DWI Defense Lawyer Douglas Kans Articles Supreme Court Considers Criminal Case Concerning Frozen Funds

Supreme Court Considers Criminal Case Concerning Frozen Funds

By Douglas Kans  Oct. 19, 2013 2:16p

The Supreme Court heard arguments earlier this week in an important case discussing whether criminal defendants ought to be able to challenge a pretrial order to freeze assets that they need to mount a vigorous defense. This appears to be particulary relevant with white collar crime cases. Early reports indicate that the justices appeared divided on the matter, however the Court appears not be split along ideological lines.

The exact question before the Court is whether prosecutors should be allowed to bar defendants from using their own money to pay for sometimes pricey defense teams without there first being a hearing on the issue. The case before the Supreme Court concerns the actions of Kerri Kaley and her husband Brian. Kerri was working as a medical sales rep for a subsidiary of Johnson & Johnson back in 2005 when she was notified that she was the target of a criminal investigation. Kerri discovered that she was a target in a major federal investigation into a suspected criminal ring that peddled stolen medical equipment.

Kerri was ultimately indicted for reselling used medical equipment. Prosecutors claimed that Kerri got the products from hospitals she had sold them to, then repackaged them and sold them anew to other medical facilities. She and her husband, who was also alleged to be a participant in the scheme, had taken steps to ensure they could pay for what they knew would be an expensive criminal defense. The two took out a $500,000 home equity loan in anticipation of a possible future indictment and put the money aside in a certificate of deposit.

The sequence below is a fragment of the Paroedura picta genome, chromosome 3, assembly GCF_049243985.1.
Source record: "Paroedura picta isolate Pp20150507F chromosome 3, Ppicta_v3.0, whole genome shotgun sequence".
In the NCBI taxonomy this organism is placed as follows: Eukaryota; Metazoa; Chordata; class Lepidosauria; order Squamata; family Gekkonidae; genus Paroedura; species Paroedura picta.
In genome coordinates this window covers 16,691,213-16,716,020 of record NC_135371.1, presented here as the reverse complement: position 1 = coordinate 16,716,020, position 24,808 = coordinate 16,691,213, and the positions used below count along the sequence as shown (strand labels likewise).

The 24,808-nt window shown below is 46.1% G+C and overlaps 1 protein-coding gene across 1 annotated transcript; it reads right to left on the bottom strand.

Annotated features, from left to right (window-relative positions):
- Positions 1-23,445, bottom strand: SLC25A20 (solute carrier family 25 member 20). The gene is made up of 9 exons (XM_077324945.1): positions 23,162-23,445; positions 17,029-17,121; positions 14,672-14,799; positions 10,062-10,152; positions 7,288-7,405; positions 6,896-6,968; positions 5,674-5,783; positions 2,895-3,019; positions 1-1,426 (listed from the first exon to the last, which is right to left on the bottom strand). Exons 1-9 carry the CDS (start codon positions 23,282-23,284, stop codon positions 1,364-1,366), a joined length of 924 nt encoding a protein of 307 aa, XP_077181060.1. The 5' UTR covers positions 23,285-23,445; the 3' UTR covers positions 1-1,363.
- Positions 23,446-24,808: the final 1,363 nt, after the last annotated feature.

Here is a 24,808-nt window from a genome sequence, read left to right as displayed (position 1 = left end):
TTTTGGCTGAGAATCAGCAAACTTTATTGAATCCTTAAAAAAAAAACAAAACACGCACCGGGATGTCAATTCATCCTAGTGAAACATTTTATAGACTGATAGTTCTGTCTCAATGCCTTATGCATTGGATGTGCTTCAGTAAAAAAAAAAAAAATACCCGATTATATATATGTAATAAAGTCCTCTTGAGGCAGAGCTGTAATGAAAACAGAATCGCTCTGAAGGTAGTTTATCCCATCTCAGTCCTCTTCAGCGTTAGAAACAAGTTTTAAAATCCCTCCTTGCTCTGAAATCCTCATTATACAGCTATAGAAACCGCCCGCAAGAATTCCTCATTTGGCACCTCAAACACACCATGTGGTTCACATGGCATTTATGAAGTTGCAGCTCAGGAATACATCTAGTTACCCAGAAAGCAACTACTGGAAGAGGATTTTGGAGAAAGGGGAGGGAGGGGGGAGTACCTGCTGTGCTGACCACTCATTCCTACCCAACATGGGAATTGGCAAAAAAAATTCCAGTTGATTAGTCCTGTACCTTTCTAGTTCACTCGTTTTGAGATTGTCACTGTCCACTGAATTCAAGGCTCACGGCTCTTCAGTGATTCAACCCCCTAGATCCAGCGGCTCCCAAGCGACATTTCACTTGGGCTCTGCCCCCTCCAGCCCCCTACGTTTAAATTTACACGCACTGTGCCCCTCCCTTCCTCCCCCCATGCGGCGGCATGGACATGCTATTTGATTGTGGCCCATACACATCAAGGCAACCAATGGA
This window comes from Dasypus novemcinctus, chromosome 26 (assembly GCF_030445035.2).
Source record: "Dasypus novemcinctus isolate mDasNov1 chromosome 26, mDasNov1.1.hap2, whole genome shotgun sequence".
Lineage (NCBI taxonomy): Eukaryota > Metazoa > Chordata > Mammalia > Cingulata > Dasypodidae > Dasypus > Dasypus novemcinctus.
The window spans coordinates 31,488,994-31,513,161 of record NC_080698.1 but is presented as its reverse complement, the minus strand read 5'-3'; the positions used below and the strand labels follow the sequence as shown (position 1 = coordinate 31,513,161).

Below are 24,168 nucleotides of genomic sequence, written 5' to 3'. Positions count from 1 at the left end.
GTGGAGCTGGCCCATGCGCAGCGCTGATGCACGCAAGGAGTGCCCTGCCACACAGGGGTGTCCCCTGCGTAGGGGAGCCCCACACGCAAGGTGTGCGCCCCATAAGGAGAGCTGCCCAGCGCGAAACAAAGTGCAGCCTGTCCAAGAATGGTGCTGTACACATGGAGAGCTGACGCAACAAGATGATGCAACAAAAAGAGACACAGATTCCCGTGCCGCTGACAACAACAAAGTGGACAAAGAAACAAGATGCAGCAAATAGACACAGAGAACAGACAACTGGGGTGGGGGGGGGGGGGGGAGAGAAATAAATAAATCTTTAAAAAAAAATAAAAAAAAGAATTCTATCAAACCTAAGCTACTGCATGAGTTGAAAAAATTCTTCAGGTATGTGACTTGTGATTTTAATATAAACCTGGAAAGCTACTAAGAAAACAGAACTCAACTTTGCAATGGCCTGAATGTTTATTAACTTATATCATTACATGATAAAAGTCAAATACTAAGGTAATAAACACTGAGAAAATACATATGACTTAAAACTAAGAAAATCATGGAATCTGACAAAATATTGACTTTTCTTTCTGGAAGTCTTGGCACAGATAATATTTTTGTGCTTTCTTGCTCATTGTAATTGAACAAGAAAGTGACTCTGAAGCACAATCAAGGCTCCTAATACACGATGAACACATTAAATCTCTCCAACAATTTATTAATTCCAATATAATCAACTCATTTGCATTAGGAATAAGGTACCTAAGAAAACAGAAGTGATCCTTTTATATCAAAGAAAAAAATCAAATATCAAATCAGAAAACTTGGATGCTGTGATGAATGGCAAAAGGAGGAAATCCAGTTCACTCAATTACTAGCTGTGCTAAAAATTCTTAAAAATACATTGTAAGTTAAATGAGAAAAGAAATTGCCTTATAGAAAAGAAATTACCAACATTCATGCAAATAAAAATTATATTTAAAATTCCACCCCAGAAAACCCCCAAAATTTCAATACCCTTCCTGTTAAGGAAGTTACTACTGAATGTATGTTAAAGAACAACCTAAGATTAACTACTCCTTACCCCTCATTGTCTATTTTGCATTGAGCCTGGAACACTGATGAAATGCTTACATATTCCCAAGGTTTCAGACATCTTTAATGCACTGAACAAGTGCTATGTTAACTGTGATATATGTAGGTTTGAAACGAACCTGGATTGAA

However, to Kerri and Brian’s chagrin, when the indictment was handed down prosecutors froze their assets, preventing them from accessing the vast majority of the money contained in the certificate of deposit account and thus hobbling their ability to mount a powerful defense. The couple was temporarily left with a total of $140,000, a figure that was then reduced further when additional money laundering charges were added to the original indictment. A judge then agreed to freeze the remaining money.

Interestingly, the couple failed to qualify for a public defender given a sizable retirement account and some money in a college savings plan. Their attorney argued that once these accounts were liquidated and penalties were subtracted, the two would only have $250,000, far less than the $500,000+ many estimated was needed to mount a vigorous defense.

The couple challenged the seizure of their assets, saying that their inability to choose the lawyers they wanted due to a lack of financial resources violated their right to counsel under the Sixth Amendment. The Kaley’s further argued that the prosecutors should have been required to argue their request for an asset seizure during a pretrial hearing, rather than simply before a grand jury.

The Supreme Court agreed to hear the case because they have never definitively ruled on the subject. The case is seen as an important one that could go on to impact numerous other high-profile white-collar criminal cases where assets were frozen by prosecutors in an attempt to cut off oxygen to the criminal’s defense.

If you or a loved has been accused of a crime, it is important to contact a criminal defense lawyer immediately. Criminal defense attorney Douglas Kans has been successfully defending the criminally accused for over 18 years. Call our office and speak to someone on our defense teamn for a free consultation about your case.

Source: Lawrence Hurley, published at Reuters.com.

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